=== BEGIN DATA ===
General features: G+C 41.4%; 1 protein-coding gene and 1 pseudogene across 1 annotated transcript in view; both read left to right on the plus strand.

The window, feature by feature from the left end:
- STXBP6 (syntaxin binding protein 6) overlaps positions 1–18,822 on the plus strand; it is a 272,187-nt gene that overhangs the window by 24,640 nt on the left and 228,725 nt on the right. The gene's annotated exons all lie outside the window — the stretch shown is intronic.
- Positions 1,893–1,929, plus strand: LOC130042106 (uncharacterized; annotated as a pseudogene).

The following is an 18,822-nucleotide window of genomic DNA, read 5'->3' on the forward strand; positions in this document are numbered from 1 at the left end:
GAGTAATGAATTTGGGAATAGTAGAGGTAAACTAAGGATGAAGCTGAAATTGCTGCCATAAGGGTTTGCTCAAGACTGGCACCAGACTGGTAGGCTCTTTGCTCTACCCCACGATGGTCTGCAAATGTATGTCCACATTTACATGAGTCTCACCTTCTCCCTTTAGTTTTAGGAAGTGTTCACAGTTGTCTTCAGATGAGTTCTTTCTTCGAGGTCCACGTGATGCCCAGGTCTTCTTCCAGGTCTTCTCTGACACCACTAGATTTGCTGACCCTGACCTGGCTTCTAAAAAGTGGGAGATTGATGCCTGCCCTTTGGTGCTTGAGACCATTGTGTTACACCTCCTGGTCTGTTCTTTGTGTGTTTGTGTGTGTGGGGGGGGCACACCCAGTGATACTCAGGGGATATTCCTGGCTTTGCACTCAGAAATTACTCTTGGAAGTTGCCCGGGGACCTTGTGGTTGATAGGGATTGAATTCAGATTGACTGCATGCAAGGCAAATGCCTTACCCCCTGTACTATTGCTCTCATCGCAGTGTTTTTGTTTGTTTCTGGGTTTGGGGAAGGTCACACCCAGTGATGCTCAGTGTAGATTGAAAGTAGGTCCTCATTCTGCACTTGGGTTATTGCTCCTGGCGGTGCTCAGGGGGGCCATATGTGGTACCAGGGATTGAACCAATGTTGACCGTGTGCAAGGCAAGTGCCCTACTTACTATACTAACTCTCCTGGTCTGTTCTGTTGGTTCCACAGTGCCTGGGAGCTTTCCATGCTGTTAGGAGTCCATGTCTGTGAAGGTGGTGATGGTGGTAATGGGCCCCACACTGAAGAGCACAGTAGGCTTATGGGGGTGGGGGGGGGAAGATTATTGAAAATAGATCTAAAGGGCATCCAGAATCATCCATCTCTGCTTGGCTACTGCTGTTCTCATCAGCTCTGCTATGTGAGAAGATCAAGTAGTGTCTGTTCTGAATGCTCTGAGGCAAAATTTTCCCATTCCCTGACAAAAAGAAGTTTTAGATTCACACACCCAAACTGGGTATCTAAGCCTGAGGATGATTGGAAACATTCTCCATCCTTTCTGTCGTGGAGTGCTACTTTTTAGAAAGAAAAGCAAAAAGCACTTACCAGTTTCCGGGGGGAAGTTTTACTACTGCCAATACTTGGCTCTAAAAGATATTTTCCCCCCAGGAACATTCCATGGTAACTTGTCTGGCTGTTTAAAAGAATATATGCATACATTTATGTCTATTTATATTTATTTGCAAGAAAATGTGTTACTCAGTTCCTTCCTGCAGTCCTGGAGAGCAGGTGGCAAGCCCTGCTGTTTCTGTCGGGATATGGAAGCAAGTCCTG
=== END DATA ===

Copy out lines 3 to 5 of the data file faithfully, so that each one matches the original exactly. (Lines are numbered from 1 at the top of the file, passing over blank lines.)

- STXBP6 (syntaxin binding protein 6) overlaps positions 1–18,822 on the plus strand; it is a 272,187-nt gene that overhangs the window by 24,640 nt on the left and 228,725 nt on the right. The gene's annotated exons all lie outside the window — the stretch shown is intronic.
- Positions 1,893–1,929, plus strand: LOC130042106 (uncharacterized; annotated as a pseudogene).

The following is an 18,822-nucleotide window of genomic DNA, read 5'->3' on the forward strand; positions in this document are numbered from 1 at the left end: